Where Can I Use My Psychology Degree in the Legal System?

Image of legal books for our FAQ on Where Can I Use My Psychology Degree in the Legal System

While it may seem surprising to some, earning a degree in psychology provides a solid foundation for many jobs in the legal system.  Some universities offer programs and degrees in psychology and law. However, for many jobs in the legal system, a psychology degree is more than enough. Your classes have prepared you for careers in:

  • law
  • education
  • medical settings
  • science and more
Let’s take a look at some of the places that you can use your psychology degree in the legal system. See our ranking of the 30 Best Bachelor’s in Psychology Degrees Online: Small Colleges.

Forensic Psychology

Forensic psychologists work towards associating human behavior with criminal or legal matters. This can assist with solving a crime, prosecuting someone, leading law enforcement to an arrest and so on. This is a profession that also requires:
  • court appearances
  • working on research projects
  • disputing resolutions
It can be very fast paced and it keeps you moving to different locations. You will likely have an office that you report back to, but many times you will visit a crime scene or something similar.

Behavioral Analyst

You can pair up with law enforcement in your area or you can choose to train and educate on this topic. You analyze human behavior in relation to terrorism, assault, sexual assault, violent crimes and child abduction. You can locate criminals and solve crimes based on your knowledge of the human brain and how it works. You will work closely with law enforcement and other governmental agencies like the FBI and the CIA in order to provide services.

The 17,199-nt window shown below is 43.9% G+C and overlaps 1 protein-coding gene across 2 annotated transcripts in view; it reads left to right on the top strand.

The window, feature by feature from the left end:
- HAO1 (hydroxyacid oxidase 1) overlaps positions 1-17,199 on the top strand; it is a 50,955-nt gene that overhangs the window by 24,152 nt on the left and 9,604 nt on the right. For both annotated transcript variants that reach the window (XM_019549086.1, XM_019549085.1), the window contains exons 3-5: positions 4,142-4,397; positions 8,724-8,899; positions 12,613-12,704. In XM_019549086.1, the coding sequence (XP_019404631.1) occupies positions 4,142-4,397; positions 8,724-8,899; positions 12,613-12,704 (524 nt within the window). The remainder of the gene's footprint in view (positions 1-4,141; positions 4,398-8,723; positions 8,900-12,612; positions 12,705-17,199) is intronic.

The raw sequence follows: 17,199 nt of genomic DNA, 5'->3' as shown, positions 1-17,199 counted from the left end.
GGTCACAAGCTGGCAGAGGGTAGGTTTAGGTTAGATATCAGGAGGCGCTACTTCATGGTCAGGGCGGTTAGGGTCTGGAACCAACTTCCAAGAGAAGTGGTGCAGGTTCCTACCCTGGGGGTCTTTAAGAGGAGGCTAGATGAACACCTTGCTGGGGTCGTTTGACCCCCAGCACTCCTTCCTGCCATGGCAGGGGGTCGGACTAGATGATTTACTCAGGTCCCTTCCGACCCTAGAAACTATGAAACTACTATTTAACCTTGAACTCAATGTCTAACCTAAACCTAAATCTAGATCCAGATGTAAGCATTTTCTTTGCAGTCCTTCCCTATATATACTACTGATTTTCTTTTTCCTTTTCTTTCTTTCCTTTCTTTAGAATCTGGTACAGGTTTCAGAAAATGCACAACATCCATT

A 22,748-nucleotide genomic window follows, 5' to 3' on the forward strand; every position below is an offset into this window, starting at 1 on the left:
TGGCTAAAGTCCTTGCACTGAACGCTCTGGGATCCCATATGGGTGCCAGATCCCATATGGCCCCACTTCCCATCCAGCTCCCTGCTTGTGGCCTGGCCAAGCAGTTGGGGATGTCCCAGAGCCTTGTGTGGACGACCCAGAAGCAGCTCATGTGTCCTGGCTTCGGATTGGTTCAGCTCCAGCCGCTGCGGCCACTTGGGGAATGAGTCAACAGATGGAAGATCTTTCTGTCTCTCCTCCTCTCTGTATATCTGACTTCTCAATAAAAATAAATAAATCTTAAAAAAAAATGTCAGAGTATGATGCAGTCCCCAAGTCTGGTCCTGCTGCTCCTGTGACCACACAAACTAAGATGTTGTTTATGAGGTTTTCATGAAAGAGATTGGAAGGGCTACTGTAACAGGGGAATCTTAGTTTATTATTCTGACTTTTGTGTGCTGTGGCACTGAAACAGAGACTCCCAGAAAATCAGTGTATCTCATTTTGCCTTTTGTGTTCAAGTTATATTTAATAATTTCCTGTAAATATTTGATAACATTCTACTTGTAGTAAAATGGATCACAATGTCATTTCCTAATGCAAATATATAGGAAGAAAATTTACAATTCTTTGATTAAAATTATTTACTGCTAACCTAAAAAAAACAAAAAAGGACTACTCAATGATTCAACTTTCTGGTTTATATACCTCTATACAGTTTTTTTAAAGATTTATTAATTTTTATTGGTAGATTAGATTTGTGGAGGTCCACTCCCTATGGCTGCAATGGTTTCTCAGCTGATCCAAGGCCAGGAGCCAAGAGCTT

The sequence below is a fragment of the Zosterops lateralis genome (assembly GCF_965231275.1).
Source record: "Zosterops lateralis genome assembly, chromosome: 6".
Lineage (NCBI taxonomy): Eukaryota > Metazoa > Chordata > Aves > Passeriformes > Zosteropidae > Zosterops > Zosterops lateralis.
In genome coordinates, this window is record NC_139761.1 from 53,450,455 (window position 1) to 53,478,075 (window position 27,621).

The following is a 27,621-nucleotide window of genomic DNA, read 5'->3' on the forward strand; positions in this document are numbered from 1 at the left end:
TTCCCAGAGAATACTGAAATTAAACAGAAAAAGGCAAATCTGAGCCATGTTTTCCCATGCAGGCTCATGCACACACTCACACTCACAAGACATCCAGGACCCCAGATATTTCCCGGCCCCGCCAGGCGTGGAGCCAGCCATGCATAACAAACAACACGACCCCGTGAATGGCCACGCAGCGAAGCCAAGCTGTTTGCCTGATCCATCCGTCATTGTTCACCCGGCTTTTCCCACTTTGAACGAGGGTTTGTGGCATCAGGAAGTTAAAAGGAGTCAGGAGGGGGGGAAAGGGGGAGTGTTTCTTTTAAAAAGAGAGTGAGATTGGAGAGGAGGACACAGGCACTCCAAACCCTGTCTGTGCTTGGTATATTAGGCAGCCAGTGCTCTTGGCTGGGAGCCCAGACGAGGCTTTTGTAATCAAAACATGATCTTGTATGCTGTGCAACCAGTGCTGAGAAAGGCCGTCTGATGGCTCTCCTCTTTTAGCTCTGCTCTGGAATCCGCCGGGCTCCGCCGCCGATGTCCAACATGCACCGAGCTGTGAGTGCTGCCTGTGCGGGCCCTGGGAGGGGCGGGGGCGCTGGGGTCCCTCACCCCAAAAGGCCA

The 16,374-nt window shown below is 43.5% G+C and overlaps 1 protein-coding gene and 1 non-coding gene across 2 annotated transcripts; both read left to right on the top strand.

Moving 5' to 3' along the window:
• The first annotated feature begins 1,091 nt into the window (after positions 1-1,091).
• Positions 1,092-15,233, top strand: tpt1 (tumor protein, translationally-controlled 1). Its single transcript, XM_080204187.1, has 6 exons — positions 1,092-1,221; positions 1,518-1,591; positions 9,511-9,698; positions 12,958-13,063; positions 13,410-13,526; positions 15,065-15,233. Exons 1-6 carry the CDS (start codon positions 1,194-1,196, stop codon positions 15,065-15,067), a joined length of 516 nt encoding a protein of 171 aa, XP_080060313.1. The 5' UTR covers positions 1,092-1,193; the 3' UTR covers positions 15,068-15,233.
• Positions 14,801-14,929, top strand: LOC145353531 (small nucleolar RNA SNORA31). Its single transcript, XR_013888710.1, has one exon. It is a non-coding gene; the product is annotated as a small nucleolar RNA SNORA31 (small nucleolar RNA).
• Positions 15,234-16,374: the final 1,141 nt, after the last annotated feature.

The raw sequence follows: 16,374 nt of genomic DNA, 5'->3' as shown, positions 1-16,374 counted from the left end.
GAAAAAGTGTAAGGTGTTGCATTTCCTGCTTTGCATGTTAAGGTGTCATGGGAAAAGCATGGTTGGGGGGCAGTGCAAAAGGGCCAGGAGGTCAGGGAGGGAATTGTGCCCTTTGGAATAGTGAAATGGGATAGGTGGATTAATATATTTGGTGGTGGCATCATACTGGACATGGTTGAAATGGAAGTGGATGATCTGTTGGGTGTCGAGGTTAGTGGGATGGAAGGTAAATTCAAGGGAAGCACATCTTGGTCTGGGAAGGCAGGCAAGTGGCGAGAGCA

Once you have completed your psychology degree program, you may want to choose to continue your education and practice law. This versatile background allows you to relate better to the different clients that you encounter. You will also have an edge over other lawyers in your field because you understand how people think. Improved negotiation and problem solving is key in this field. You will be required to attend more classes and eventually pass the bar exam in order to practice law in your area.


Now that you have your own educational background in psychology, you can further your education and choose to educate others. This can be done at a high school level, a college level or through a training program at a company. There are even jobs within the prison system that will allow you to train and educate criminals before they are released back into their normal lives. Many people believe that receiving an education in the field of psychology limits you to working strictly with patients, counseling them on a variety of conditions. Rather, psychology degree jobs in the legal system can be very different and lucrative. It is a great stepping stone for other opportunities as well.

Related Resources:

Brenda Rufener

Julie McCaulley

Carrie Sealey-Morris